Reports from Local Volunteer
A giant pine tree that died in the Edo period was reborn as two Jizo statues. Funabashi City Designated Cultural Property Yurugi Jizo and Koppa Jizo
October 24, 2022
Chiba Volunteer: Denim
Wooden Jizo Bodhisattva Statue of Tangible Cultural Property (Sculpture) and Historic Site (Additional)
This time, I will introduce “Yurugi Jizoson” in Iiyamamanmachi, Funabashi City, Chiba Prefecture and “Koppa Jizo” in Yakuendai, the same city.
“Yurugi” means to sway. “Koppa” means a trivial thing. Jizo is an object of Buddhism that is said to embrace people’s sufferings with great compassion and save them.
These two Jizo are two of Funabashi City’s 48 designated cultural properties (as of February 2022).
“Yurugi Jizo” was designated on March 17, 1965 as a “Wooden Jizo Bodhisattva” as a Tangible Cultural Property (Sculpture) of Funabashi City. At the same time, the grave of “Kanshin”, the creator of Jizo, was registered as a city-designated historic site, and at that time, “Koppa Jizo” was also registered as an attachment.
The temple is located in a place like a bank of soil piled up about 1.5m.
YYou can usually see Jizo when you climb the 13 stone steps, but this time it was cloudy…
There was a sacred sake in front of the temple. You can see that the locals take good care of it.
The two Jizo are listed the 35th and 41st of the Yoshihashigumi Daishikou 88 Places
In addition, two Jizo are also the 35th (Yurugi Jizo) and 41st (Koppa Jizo) of the 88 Sacred Places Pilgrimage that was held in the area centered on Yoshihashi, Yachiyo City, Chiba Prefecture.
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Appearance and Creator of Yurugi Jizo (Wooden Jizo Bodhisattva Seated Statue)
The Yurugi Jizo has 172cm tall in a sitting position, which is quite large, and the head seems to be two or three times larger than that of a human. Perhaps you can feel that from the warm and gentle expression of Jizo’s face. It is said to be made from a single pine tree, and was made by Kanshin, one of the wood-eating monks of the Edo period. It is said that this monk is a monk who has undergone training to eat only nuts and grass, avoiding fired foods and meat.
There are few materials about the creator Kanshin, and in the Katsushika Chronicle written in 1749, it is written about the Koutouan (place: Yakuendai, Funabashi City, Chiba Prefecture) that Kanshin opened. It seems that there is a record in the book that he made the statue of Jizo Bodhisattva. However, it seems that there are various theories, and there is a possibility that it was made by another professional Buddhist sculptor.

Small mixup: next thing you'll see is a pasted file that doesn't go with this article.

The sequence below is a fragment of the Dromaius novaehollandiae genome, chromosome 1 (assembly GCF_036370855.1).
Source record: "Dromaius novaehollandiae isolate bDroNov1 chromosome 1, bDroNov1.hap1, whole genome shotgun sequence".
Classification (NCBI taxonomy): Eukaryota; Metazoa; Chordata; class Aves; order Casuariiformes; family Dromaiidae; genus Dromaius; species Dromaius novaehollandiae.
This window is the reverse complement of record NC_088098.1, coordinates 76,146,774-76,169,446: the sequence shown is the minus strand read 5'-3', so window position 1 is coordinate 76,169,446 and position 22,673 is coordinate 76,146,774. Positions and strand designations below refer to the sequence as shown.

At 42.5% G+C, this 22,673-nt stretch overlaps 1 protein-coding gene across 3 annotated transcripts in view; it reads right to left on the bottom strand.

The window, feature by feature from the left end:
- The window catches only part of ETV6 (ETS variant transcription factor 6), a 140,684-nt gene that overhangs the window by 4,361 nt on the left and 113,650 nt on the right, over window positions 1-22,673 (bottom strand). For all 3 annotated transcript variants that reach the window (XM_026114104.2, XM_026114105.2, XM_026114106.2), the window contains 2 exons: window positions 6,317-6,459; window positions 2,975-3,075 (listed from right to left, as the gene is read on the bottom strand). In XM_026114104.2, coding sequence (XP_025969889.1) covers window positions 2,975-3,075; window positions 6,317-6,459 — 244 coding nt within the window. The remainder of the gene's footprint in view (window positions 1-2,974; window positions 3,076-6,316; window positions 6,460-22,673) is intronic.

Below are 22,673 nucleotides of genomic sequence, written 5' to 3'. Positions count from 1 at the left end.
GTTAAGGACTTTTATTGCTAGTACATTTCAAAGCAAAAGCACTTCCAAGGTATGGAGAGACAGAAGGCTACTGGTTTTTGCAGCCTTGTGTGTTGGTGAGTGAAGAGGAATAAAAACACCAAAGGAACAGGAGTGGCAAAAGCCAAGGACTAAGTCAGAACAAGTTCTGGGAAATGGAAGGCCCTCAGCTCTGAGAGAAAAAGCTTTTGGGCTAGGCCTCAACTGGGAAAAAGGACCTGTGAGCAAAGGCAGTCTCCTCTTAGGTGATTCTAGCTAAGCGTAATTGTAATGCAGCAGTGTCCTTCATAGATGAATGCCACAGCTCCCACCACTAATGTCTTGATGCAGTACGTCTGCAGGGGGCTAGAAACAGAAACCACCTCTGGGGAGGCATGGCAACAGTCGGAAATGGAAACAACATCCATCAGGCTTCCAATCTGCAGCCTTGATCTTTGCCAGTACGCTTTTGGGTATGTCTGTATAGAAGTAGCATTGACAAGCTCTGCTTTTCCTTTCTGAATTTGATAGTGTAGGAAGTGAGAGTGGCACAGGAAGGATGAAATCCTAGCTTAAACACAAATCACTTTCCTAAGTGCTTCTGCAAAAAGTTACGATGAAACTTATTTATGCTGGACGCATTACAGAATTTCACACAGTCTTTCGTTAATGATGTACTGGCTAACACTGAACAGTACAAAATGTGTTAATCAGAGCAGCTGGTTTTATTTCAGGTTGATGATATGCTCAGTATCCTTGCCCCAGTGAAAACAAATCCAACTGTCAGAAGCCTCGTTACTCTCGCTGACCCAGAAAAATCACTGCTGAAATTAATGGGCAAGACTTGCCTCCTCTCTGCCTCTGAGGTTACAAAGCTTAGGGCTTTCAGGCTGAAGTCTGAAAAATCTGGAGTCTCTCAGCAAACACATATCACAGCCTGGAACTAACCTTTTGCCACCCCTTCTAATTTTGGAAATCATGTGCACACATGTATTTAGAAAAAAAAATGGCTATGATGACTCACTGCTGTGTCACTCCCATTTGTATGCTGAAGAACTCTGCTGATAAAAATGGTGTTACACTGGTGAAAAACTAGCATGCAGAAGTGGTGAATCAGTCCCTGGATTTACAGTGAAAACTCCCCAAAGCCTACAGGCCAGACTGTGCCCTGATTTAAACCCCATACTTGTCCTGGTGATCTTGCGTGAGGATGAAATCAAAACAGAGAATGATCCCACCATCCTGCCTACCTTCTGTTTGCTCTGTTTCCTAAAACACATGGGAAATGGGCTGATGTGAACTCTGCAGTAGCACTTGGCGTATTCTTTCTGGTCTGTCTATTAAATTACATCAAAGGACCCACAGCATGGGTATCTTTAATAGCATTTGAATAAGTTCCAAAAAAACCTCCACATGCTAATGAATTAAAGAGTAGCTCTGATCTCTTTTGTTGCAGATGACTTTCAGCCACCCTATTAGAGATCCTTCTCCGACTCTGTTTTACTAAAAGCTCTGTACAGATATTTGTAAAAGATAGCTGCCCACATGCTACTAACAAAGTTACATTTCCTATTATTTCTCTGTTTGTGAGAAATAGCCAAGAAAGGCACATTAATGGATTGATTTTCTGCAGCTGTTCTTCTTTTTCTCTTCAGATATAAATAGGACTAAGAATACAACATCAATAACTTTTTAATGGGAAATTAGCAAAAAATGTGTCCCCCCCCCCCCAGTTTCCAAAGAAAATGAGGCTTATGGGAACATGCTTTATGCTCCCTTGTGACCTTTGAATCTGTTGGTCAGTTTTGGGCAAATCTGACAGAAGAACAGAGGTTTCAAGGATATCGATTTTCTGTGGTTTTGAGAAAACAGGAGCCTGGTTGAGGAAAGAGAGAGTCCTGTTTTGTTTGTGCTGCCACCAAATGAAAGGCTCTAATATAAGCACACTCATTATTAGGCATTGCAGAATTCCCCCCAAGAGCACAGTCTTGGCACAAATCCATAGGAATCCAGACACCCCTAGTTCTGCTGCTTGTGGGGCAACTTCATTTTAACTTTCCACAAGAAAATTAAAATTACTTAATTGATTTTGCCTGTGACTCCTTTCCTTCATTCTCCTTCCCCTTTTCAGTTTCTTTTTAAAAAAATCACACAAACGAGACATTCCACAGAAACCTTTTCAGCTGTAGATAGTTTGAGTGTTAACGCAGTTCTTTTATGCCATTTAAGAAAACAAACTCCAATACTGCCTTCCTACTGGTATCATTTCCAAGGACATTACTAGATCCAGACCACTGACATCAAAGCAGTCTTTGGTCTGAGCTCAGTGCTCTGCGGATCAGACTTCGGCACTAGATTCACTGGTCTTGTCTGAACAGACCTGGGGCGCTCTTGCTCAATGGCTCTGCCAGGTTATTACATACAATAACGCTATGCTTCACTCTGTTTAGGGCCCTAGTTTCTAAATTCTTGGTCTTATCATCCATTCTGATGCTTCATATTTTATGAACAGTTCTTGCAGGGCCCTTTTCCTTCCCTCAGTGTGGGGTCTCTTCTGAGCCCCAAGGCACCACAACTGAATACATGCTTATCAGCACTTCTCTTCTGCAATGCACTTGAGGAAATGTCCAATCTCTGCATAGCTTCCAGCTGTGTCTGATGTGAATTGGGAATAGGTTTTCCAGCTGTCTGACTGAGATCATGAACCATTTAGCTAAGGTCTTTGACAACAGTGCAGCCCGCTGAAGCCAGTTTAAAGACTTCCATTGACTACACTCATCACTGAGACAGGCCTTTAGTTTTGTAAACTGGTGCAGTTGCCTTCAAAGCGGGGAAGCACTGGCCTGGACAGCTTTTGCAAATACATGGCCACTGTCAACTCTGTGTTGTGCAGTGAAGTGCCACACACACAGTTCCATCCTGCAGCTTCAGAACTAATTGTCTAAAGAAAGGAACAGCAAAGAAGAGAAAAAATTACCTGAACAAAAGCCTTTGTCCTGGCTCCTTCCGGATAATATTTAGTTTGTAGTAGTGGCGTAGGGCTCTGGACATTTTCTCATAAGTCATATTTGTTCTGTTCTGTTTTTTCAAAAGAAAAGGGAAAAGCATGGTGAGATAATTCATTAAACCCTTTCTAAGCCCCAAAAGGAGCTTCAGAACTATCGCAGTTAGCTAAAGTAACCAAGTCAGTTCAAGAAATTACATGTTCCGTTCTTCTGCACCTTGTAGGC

The origin of the name and the birth of Jizo
This wooden statue of Jizo Bodhisattva is called “Yurugi Jizoson” and its origin dates back to the Edo period. At that time, there was an old pine tree called “Yurugi no Matsu” in this place, and it is said that the branches of the pine tree were so big that they covered the valley. The base of the giant tree seems to float above the ground, and when people pass through the base, the trunk and branch tips sway, hence the name. “Yurugi” means to sway.
Cultural property designated by Funabashi City: Description of the wooden sitting statue of Jizo Bodhisattva
Yurugi Jizosondo Reconstruction Monument: Member names are listed
And unfortunately, the “Yurugino Matsu” withers and dies. The villagers who regretted it asked Kanshin, a wood-eating monk, to carve two large and small Jizo Bodhisattvas from dead pine trees, and one of them became this large “Yurugi Jizo”. It is said to have been built in 1723 (Kyoho 8).
The other smaller one is called ‘Koppa Jizo’ and is located in Kodoan (1-4-26 Yakuendai, Funabashi City, Chiba Prefecture), which was opened by Kanshin in Yakuendai, Funabashi City, Chiba Prefecture. There is also the tomb of Kanshin, a designated historic site.
The distance from this place of “Yurugi Jizoson” (2-744-1 Iiyamamancho, Funabashi City, Chiba Prefecture) to the place of “Koppa Jizo” (1-4-26 Yakuendai, Funabashi City, Chiba Prefecture) is by car. It takes about 9 minutes for 2.7 km. If you walk, it is 2.3km and takes about 28 minutes.
There are two stone monuments next to the temple, which are related to Yoshihashigumi Daishiko
On this stone monument is written the number 35 of the Yoshihashigumi Daishiko 88 Places.
On the smaller one is written 88 places of Yoshihashigumi Daishiko.
After visit the local Yurugi Jizoson
The area around Yurugi Jizoson’s temple is under construction, and the grove of trees behind the temple has disappeared, and the atmosphere seems to have changed a little compared to before. Also, the day I went this time was unfortunately cloudy and the photos weren’t good quality….so I haven’t posted a picture of the temple of Koppa Jizo.
I’ll go to take pictures again on a sunny day! Also, it will continue to update the information on this page. If you know the information about the stone monument next to the temple, please let me know from here!
Benzaiten no Hokora
In addition, in front of the temple of Yurugi Jizo, there was a “Benzaiten no Hokora” surrounded by trees. It’s so quiet that you might miss it if you don’t know its existence beforehand. If you know the details about this “Benzaiten no Hokora”, please let me know too.
Actually, I’m a Chiba beginner who doesn’t know anything about Chiba. Therefore, various things and places are very fresh, and I would like to introduce Chiba from an amateur’s point of view. Having said that, the scope of my activity is not so wide and I cannot go from corner to corner, but I would like to be able to distribute information with awareness of neighboring prefectures, other prefectures, and foreigners. My nickname is denim because I love denim X-). Thank you very much!